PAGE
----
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I'm interested in an approach for comparing rows "within group" to produce a ranking from best to worst based on the performance relative to other rows within a group.

For example, if given this DataFrame:

import pandas as pd
pd.set_option('display.max_columns', 500)

d = {'L1': ['Group 1', 'Group 1', 'Group 1', 'Group 1', 'Group 1', 'Group 1',
        'Group 1', 'Group 1', 'Group 1', 'Group 1', 'Group 1', 'Group 1',
        'Group 1', 'Group 1', 'Group 1', 'Group 2', 'Group 2', 'Group 2',
        'Group 2', 'Group 2', 'Group 2', 'Group 2', 'Group 2', 'Group 2',
        'Group 2', 'Group 2', 'Group 2', 'Group 2', 'Group 2', 'Group 2',
        'Group 2'],
 'L2': ['ryxdgrdb', 'ryxdgrdb', 'tkgkrrfyydk-tk', 'tkgkrrfyydk-tk',
        'tkgkrrfyydk-rrfyydk aa', 'tkgkrrfyydk-rrfyydk aa', 'tkgkvyykkdg-tk',
        'tkgkvyykkdg-tk', 'tkgkvyykkdg-tk', 'tyyak ndb kaakg',
        'tyyak ndb kaakg', 'tyyak ndb kaakg', 'tyyak ndb kaakg',
        'tyyak ndb kaakgkdrf', 'tyyak ndb kaakgkdrf', 'tyyak-tyy', 'tyyak-tyy',
        'tyyak-tyyak rrfy', 'tyyak-tyyak rrfy', 'tyyak-tyyak xfarya',
        'tyyak-tyyak xfarya', 'tyyak-tyyak mdx', 'tyyak-tyyak mdx',
        'tyyak-tyyak mdxm vyykk', 'tyyak-tyyak mdxm vyykk',
        'tyyak-tyyak mdxm vyykk', 'tyyak-tyyak', 'tyyak-tyyak', 'tyyak-tyyak',
        'tyyak-tyyak', 'tyyak-tyyak'],
 'm1': [77758, 56926, 33338, 68575, 18628, 31271, 17594, 66825, 34408, 51986,
        77681, 59951, 15777, 13475, 29964, 300474, 84509, 14220, 18346, 47370,
        34887, 73741, 201882, 24374, 38197, 42884, 35621, 369248, 14337, 92603,
        686183],
 'm2': [0.001325, 0.0057090000000000005, 0.041484, 0.028114999999999998,
        0.014011000000000001, 0.008378, 0.021712000000000002,
        0.033714999999999995, 0.033306, 0.026392000000000002, 0.021447,
        0.022969, 0.020916999999999998, 0.056401, 0.063209, 0.039478, 0.045534,
        0.055555999999999994, 0.028671, 0.021490000000000002, 0.019492,
        0.027270999999999997, 0.033272, 0.023755000000000002, 0.016729,
        0.016393, 0.006878, 0.034549, 0.024622, 0.018304, 0.018087],
 'm3': [1.801067961, 1.801876923, 0.925263919, 1.037131743, 1.5906130269999998,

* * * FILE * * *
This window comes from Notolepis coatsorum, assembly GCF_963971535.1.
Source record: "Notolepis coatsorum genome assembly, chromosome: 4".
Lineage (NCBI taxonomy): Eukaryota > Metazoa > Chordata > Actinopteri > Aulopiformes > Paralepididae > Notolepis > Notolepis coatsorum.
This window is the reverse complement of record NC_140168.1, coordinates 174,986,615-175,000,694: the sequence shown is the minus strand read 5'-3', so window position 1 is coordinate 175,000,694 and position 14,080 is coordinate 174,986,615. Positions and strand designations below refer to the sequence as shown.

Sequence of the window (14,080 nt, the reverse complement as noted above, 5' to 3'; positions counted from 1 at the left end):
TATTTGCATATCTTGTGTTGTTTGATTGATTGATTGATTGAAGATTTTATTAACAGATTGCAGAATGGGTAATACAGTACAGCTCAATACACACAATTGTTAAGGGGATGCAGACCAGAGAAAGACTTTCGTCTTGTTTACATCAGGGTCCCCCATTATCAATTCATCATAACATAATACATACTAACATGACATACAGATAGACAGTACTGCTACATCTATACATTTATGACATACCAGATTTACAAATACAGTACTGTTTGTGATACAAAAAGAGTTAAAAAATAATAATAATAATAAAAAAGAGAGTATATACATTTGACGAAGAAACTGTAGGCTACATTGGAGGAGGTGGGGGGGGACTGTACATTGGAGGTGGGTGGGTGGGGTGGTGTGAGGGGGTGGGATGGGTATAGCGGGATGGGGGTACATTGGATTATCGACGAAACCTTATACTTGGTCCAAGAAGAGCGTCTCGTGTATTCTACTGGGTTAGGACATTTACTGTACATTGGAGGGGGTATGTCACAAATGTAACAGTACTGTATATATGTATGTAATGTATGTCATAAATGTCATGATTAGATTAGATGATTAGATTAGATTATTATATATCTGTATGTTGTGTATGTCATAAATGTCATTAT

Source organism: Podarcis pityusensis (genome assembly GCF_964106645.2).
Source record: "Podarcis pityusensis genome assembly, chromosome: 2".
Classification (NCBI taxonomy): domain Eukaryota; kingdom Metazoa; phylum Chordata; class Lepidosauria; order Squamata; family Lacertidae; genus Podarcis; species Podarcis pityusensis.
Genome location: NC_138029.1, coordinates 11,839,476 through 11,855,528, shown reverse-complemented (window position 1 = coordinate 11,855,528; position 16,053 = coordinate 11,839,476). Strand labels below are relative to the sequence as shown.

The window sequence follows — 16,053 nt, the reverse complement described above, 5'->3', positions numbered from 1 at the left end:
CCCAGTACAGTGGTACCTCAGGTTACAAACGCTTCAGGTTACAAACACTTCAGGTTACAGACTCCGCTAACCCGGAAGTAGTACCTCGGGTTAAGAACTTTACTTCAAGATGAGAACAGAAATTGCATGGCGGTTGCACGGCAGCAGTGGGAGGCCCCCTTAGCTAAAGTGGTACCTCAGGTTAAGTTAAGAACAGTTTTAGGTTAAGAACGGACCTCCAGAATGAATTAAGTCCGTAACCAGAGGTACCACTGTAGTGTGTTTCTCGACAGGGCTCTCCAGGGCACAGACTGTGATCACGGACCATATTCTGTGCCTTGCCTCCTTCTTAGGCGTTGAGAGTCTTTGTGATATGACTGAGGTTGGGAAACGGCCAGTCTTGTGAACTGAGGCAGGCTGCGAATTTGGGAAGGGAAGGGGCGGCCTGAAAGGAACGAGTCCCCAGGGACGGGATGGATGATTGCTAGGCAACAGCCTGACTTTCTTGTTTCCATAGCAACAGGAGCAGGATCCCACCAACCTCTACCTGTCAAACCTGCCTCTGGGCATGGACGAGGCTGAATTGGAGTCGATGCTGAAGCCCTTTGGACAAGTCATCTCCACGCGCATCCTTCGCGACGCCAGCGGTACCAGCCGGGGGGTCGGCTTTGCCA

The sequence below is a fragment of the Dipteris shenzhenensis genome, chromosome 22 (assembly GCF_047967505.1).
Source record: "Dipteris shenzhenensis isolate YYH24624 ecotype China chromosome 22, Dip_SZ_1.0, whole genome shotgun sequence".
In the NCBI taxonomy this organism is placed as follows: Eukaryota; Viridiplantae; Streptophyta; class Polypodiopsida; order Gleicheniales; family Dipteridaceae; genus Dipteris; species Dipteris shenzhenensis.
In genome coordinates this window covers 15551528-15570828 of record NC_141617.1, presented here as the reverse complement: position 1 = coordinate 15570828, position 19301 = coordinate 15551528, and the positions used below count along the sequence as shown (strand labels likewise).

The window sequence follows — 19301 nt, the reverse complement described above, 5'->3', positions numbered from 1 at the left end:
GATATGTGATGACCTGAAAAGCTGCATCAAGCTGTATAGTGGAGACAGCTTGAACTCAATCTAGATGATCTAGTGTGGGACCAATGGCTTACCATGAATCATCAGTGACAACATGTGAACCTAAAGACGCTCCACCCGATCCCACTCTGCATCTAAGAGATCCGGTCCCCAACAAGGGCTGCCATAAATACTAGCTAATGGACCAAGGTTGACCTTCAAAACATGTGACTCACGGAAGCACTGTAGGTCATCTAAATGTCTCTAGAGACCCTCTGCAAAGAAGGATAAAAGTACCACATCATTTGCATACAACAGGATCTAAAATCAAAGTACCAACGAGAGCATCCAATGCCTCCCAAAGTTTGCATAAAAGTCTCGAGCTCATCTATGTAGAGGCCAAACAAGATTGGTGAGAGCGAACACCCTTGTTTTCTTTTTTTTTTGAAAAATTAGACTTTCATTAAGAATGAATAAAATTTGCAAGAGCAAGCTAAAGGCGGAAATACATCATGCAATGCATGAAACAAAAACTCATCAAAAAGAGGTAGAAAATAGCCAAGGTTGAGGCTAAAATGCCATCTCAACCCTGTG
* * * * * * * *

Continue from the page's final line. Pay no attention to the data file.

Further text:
1.527480916, 1.13091623, 0.94930759, 1.088324607, 1.208360058,
        1.312797119, 1.307254902, 1.3567272730000002, 0.875078947, 0.768284055,
        0.9478797840000001, 0.977858628, 0.821075949, 0.7244676809999999,
        0.623163065, 0.427955882, 0.8715464940000001, 0.9397126690000001,
        0.986839378, 0.684053208, 1.0410241820000001, 0.896897959, 0.828533354,
        0.740311615, 1.074094395, 1.004682137],
 'm4': [185.51, 585.61, 1279.64, 1999.59, 415.15, 400.2, 432.01, 2138.79,
        1247.22, 1657.87, 2187.12, 1800.09, 447.72, 665.06, 1455.13, 11243.75,
        3762.8, 648.65, 381.07, 634.38, 291.01, 1752.68, 6312.05, 571.38,
        437.11, 731.84, 219.74, 10569.6, 261.33, 1820.59, 12469.11],
 'm5': [1, 1, 32, 47, 4, 3, 20, 88, 44, 47, 51, 45, 9, 36, 66, 240, 71, 13, 5,
        3, 1, 14, 50, 12, 0, 9, 3, 104, 3, 24, 102]}

df = pd.DataFrame(d)

You define "good" for certain columns when those values are higher, and some columns are "good" when they have lower values. You then think you might want to weight these columns at some point.

lookup = {
    'm1': {'higher_is_better': True, 'weight': 1.0},
    'm2': {'higher_is_better': True, 'weight': 1.0},
    'm3': {'higher_is_better': False, 'weight': 1.0},
    'm4': {'higher_is_better': False, 'weight': 1.0},
    'm5': {'higher_is_better': True, 'weight': 1.0}
    }

for idx,g in df.groupby(by=['L1', 'L2']):
    print(g)

Example group from printing g:

         L1           L2      m1        m2        m3        m4   m5